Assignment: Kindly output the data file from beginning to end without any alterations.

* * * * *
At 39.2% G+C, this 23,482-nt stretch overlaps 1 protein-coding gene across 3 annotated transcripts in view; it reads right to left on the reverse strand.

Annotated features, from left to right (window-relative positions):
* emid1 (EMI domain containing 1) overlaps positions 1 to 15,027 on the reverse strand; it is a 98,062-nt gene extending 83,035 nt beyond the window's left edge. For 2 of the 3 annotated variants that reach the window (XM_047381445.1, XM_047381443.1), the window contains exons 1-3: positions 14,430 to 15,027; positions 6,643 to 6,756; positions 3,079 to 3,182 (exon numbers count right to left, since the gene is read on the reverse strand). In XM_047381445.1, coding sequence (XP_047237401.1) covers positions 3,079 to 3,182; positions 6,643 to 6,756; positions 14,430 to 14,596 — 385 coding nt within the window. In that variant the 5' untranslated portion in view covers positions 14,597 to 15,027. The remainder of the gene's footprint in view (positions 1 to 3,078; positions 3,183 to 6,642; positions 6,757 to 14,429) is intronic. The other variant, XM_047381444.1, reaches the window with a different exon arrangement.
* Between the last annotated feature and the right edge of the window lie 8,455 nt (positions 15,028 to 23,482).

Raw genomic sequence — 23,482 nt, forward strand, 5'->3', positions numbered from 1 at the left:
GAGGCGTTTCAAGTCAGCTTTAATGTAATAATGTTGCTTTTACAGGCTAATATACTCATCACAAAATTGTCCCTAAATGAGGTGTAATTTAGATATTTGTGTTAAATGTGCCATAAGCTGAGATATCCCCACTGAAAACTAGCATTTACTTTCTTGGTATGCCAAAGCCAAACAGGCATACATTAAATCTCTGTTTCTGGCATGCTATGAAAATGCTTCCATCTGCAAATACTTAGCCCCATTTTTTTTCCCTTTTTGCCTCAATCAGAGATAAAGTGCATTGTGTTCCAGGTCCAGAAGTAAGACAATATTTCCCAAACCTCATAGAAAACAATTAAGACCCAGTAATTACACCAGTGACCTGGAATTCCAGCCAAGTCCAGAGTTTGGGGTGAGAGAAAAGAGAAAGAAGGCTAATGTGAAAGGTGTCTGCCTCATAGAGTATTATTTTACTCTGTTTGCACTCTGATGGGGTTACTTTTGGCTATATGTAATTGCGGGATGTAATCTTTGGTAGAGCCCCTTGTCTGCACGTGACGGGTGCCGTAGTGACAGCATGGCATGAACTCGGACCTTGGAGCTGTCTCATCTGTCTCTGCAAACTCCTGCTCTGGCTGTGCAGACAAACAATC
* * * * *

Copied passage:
At 39.2% G+C, this 23,482-nt stretch overlaps 1 protein-coding gene across 3 annotated transcripts in view; it reads right to left on the reverse strand.

Annotated features, from left to right (window-relative positions):
* emid1 (EMI domain containing 1) overlaps positions 1 to 15,027 on the reverse strand; it is a 98,062-nt gene extending 83,035 nt beyond the window's left edge. For 2 of the 3 annotated variants that reach the window (XM_047381445.1, XM_047381443.1), the window contains exons 1-3: positions 14,430 to 15,027; positions 6,643 to 6,756; positions 3,079 to 3,182 (exon numbers count right to left, since the gene is read on the reverse strand). In XM_047381445.1, coding sequence (XP_047237401.1) covers positions 3,079 to 3,182; positions 6,643 to 6,756; positions 14,430 to 14,596 — 385 coding nt within the window. In that variant the 5' untranslated portion in view covers positions 14,597 to 15,027. The remainder of the gene's footprint in view (positions 1 to 3,078; positions 3,183 to 6,642; positions 6,757 to 14,429) is intronic. The other variant, XM_047381444.1, reaches the window with a different exon arrangement.
* Between the last annotated feature and the right edge of the window lie 8,455 nt (positions 15,028 to 23,482).

Raw genomic sequence — 23,482 nt, forward strand, 5'->3', positions numbered from 1 at the left:
GAGGCGTTTCAAGTCAGCTTTAATGTAATAATGTTGCTTTTACAGGCTAATATACTCATCACAAAATTGTCCCTAAATGAGGTGTAATTTAGATATTTGTGTTAAATGTGCCATAAGCTGAGATATCCCCACTGAAAACTAGCATTTACTTTCTTGGTATGCCAAAGCCAAACAGGCATACATTAAATCTCTGTTTCTGGCATGCTATGAAAATGCTTCCATCTGCAAATACTTAGCCCCATTTTTTTTCCCTTTTTGCCTCAATCAGAGATAAAGTGCATTGTGTTCCAGGTCCAGAAGTAAGACAATATTTCCCAAACCTCATAGAAAACAATTAAGACCCAGTAATTACACCAGTGACCTGGAATTCCAGCCAAGTCCAGAGTTTGGGGTGAGAGAAAAGAGAAAGAAGGCTAATGTGAAAGGTGTCTGCCTCATAGAGTATTATTTTACTCTGTTTGCACTCTGATGGGGTTACTTTTGGCTATATGTAATTGCGGGATGTAATCTTTGGTAGAGCCCCTTGTCTGCACGTGACGGGTGCCGTAGTGACAGCATGGCATGAACTCGGACCTTGGAGCTGTCTCATCTGTCTCTGCAAACTCCTGCTCTGGCTGTGCAGACAAACAATC